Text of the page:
Credit: B. Hayes/NIST
Whether it’s a new set of solar panels glistening on a neighbor’s roof or a freshly installed smart thermostat at home, burgeoning renewable and smart technologies represent steps toward a sustainable future. But much of their potential will remain untapped unless the power grid is managed in a much more flexible way.
The ability of systems to speak the same language and exchange information securely, known as interoperability — think syncing your phone to the cloud or your computer — is key to unlocking flexibility on the grid.
Researchers at the National Institute of Standards and Technology (NIST) aim to push interoperability on the grid further than before with the fourth and latest release of the Smart Grid Framework. The 4.0 version of the framework describes the economic and environmental benefits that could stem from enhanced interoperability and outlines a new strategy for supporting the development of interoperable devices and equipment. The authors also provide guidance and resources for grid cybersecurity, which is becoming increasingly important as greater numbers of devices connect with the grid.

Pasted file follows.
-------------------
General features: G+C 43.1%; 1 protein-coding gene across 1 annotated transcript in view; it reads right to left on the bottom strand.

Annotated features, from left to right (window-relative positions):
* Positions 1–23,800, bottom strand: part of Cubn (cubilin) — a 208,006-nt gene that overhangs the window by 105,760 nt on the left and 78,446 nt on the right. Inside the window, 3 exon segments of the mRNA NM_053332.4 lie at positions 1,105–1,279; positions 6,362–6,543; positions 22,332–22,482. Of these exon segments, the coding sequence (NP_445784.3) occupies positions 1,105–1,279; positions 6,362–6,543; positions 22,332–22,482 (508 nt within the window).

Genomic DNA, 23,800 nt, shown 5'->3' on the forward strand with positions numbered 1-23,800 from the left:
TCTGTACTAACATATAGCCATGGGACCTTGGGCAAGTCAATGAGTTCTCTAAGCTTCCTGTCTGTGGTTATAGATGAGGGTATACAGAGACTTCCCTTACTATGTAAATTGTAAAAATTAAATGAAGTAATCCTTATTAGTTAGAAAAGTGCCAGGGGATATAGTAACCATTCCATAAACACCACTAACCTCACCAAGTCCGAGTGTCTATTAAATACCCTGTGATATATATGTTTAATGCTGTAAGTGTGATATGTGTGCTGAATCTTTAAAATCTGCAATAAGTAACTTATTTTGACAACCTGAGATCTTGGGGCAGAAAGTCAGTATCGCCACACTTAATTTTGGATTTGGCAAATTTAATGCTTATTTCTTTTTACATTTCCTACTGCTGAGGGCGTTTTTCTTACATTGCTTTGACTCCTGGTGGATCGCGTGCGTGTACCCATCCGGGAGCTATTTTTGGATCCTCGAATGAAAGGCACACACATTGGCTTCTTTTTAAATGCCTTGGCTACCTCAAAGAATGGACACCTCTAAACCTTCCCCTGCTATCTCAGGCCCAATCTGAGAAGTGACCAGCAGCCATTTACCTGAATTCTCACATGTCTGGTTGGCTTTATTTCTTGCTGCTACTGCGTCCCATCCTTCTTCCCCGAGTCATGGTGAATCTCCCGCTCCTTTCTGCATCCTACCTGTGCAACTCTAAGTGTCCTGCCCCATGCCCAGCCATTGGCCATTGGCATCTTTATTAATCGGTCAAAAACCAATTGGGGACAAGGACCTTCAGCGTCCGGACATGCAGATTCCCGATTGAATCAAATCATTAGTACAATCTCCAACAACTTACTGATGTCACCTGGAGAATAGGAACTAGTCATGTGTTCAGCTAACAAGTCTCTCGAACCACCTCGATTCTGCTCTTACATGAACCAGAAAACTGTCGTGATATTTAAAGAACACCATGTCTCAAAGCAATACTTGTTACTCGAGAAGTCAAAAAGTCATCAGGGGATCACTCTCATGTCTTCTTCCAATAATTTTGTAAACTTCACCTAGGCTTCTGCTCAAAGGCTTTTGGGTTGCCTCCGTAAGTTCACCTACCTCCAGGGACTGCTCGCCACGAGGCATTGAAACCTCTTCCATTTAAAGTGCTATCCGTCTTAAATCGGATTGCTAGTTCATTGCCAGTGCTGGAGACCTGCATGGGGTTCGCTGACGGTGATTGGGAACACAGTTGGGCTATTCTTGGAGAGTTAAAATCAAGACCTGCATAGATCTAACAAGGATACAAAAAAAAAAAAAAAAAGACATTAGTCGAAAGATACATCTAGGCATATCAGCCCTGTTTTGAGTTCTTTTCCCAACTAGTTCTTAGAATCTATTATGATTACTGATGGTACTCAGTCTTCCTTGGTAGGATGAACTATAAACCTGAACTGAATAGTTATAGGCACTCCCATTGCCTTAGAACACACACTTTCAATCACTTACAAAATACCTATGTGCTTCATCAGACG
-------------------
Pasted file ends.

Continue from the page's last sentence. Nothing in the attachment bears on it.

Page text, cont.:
A recent analysis has indicated that, even if all new power generators were zero carbon, continuing to operate the grid as we have for decades will cause us to fall short of a major goal of the Paris Agreement, which is to limit global temperature rise to 1.5 C (2.7 F). This finding underscores the need to displace emission sources with renewables. But several hurdles remain that make renewables a challenge for the current system to manage, such as how spread out they are and their fluctuating supply.
“Flexibility is needed to accommodate all of these new clean energy technologies,” said NIST smart grid program manager Avi Gopstein, lead author of the framework. “The wind doesn’t always blow, the sun doesn’t always shine, and people change the amount of electricity they use depending on their activities. Well, interoperability is all about providing flexibility.”
Interoperable sensors and smart controls could give the grid the flexibility it would need to maintain service during rapid changes in supply and demand. And part of how they would get the job done is by allowing communication on the grid to become more of a two-way street (between customers and utilities and everything in the middle), making information about current power usage and anticipated need readily available to different parties. This way, customers would be able to expend resources more intelligently and help utilities route them to the right place at the right time.
An example of interoperability already at play is voluntary rewards programs offered by utility companies, Gopstein said. By using smart thermostats and water heater controllers that are interoperable with their utility’s operations centers, participating consumers are able to contribute to reducing energy consumption during peak demand and receive financial rewards in return.